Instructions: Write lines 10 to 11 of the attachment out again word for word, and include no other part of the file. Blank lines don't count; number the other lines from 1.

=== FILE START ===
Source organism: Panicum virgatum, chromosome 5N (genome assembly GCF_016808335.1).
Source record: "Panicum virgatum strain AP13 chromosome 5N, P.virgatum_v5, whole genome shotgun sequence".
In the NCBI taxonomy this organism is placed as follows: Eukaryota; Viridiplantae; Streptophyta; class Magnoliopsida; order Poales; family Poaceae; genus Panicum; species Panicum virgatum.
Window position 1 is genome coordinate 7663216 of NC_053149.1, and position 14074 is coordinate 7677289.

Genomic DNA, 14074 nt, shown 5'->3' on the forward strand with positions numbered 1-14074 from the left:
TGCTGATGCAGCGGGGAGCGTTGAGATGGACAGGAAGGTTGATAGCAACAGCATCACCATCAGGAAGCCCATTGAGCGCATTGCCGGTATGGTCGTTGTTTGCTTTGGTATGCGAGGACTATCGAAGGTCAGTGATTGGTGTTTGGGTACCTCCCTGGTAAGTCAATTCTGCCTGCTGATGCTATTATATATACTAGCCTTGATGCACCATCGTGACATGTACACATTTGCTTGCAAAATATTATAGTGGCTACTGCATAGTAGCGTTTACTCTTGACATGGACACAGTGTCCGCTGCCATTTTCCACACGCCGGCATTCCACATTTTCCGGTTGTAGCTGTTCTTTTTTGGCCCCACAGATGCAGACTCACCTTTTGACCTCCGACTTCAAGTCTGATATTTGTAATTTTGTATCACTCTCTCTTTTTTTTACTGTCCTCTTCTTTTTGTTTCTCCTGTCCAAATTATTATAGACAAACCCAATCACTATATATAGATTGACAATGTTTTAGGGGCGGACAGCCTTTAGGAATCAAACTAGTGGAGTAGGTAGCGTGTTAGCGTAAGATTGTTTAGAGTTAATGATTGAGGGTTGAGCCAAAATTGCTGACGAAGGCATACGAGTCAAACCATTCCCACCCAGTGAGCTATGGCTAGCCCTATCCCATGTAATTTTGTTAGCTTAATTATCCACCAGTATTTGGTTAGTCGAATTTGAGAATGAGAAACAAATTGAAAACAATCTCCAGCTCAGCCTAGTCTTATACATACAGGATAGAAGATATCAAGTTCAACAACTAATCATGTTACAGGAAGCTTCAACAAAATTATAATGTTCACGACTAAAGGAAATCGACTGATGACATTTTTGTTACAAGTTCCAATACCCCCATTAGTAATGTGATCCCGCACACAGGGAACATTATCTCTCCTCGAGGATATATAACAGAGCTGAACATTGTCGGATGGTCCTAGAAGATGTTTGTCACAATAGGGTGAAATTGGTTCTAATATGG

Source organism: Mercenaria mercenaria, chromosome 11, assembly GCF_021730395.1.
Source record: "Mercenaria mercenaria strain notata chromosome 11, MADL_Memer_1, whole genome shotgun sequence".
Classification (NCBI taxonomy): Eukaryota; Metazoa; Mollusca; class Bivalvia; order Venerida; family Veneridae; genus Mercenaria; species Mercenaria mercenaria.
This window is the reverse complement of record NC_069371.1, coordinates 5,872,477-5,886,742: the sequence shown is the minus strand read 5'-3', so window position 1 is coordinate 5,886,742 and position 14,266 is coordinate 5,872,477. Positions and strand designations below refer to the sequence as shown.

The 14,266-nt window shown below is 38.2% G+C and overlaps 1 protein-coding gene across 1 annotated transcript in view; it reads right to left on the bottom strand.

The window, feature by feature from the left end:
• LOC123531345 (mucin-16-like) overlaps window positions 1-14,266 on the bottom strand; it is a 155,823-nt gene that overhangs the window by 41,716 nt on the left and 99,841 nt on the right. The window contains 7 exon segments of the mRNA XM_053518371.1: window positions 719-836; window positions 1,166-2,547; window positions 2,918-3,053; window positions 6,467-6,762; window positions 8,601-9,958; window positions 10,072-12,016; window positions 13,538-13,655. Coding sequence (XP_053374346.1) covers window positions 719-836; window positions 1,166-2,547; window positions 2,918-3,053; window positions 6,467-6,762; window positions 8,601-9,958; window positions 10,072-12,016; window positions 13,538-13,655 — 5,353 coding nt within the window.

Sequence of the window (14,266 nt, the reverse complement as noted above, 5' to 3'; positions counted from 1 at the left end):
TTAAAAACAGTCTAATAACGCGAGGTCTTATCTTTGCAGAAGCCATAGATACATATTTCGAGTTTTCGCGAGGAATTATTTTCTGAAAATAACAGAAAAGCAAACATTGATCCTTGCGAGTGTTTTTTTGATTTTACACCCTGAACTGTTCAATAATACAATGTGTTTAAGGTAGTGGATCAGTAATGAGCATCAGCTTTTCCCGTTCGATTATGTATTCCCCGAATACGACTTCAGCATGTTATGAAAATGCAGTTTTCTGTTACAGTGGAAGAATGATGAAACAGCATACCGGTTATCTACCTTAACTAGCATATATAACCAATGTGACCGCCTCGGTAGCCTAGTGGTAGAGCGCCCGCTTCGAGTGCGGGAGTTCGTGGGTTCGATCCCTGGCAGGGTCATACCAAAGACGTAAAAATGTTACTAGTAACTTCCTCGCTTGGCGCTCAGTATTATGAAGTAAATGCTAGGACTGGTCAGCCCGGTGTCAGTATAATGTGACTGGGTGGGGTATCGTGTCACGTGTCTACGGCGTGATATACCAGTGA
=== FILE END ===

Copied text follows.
This window is the reverse complement of record NC_069371.1, coordinates 5,872,477-5,886,742: the sequence shown is the minus strand read 5'-3', so window position 1 is coordinate 5,886,742 and position 14,266 is coordinate 5,872,477. Positions and strand designations below refer to the sequence as shown.

The 14,266-nt window shown below is 38.2% G+C and overlaps 1 protein-coding gene across 1 annotated transcript in view; it reads right to left on the bottom strand.